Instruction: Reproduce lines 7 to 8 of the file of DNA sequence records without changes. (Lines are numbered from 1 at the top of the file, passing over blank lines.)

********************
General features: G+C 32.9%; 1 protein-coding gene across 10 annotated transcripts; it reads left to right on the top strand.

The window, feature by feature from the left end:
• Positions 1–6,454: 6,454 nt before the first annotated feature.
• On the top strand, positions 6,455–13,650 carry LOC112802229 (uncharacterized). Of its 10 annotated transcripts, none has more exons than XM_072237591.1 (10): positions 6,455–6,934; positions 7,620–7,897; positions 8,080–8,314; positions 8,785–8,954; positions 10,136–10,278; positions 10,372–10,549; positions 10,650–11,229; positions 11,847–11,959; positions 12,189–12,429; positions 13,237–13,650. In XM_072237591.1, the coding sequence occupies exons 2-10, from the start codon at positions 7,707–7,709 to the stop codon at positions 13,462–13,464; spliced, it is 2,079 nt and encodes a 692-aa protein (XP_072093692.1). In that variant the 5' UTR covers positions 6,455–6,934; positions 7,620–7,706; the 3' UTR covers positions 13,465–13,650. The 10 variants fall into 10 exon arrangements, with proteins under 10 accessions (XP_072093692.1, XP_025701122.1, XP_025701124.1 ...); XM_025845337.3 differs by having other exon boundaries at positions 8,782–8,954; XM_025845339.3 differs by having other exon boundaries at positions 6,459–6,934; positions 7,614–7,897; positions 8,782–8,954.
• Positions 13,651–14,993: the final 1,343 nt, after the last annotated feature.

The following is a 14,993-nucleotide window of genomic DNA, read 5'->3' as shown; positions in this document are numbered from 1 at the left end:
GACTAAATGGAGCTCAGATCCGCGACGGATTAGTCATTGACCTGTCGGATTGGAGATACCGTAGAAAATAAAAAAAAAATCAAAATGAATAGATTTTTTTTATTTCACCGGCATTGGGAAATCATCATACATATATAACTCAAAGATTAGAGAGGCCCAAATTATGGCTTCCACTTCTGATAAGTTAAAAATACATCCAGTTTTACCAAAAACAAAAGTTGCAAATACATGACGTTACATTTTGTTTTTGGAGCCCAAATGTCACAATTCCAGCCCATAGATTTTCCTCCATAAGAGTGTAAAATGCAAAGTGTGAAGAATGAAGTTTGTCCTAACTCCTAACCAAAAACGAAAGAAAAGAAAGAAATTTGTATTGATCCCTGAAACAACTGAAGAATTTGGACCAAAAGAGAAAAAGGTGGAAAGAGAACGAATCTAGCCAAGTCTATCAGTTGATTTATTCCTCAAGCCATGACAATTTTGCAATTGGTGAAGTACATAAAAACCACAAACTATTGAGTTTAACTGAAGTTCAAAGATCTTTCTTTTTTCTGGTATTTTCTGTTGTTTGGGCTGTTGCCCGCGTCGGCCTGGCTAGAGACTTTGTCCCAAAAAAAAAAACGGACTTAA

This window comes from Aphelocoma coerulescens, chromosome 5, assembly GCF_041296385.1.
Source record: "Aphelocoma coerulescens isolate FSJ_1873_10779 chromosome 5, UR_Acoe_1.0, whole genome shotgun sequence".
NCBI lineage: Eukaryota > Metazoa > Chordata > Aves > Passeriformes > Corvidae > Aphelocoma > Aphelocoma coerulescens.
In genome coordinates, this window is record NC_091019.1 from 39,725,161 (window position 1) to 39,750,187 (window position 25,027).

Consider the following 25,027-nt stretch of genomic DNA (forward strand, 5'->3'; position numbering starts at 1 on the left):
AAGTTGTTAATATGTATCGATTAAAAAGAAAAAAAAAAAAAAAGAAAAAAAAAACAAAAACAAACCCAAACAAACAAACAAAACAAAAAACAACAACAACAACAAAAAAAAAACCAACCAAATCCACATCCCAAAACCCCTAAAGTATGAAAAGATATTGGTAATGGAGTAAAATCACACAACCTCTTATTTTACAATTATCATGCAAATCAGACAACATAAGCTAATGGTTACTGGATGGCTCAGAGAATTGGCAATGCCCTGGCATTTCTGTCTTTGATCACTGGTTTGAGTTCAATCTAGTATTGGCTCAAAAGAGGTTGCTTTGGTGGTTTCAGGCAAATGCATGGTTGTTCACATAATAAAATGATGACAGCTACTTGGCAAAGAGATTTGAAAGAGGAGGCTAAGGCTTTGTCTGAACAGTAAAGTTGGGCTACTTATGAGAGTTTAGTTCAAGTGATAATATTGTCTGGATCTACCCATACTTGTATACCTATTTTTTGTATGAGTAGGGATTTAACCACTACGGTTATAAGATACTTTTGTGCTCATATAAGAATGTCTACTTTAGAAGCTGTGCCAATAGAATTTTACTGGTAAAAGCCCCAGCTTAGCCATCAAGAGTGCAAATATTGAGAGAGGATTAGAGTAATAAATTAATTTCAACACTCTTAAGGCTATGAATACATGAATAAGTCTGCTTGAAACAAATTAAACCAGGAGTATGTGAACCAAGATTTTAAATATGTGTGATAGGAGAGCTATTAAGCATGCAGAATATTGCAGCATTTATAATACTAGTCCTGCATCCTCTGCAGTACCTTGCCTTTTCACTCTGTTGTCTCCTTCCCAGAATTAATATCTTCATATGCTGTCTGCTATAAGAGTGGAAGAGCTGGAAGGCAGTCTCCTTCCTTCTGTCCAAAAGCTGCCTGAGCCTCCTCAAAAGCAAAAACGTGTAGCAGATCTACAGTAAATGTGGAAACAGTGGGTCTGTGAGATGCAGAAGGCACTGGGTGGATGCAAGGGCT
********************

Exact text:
GACTAAATGGAGCTCAGATCCGCGACGGATTAGTCATTGACCTGTCGGATTGGAGATACCGTAGAAAATAAAAAAAAAATCAAAATGAATAGATTTTTTTTATTTCACCGGCATTGGGAAATCATCATACATATATAACTCAAAGATTAGAGAGGCCCAAATTATGGCTTCCACTTCTGATAAGTTAAAAATACATCCAGTTTTACCAAAAACAAAAGTTGCAAATACATGACGTTACATTTTGTTTTTGGAGCCCAAATGTCACAATTCCAGCCCATAGATTTTCCTCCATAAGAGTGTAAAATGCAAAGTGTGAAGAATGAAGTTTGTCCTAACTCCTAACCAAAAACGAAAGAAAAGAAAGAAATTTGTATTGATCCCTGAAACAACTGAAGAATTTGGACCAAAAGAGAAAAAGGTGGAAAGAGAACGAATCTAGCCAAGTCTATCAGTTGATTTATTCCTCAAGCCATGACAATTTTGCAATTGGTGAAGTACATAAAAACCACAAACTATTGAGTTTAACTGAAGTTCAAAGATCTTTCTTTTTTCTGGTATTTTCTGTTGTTTGGGCTGTTGCCCGCGTCGGCCTGGCTAGAGACTTTGTCCCAAAAAAAAAAACGGACTTAA

This window comes from Aphelocoma coerulescens, chromosome 5, assembly GCF_041296385.1.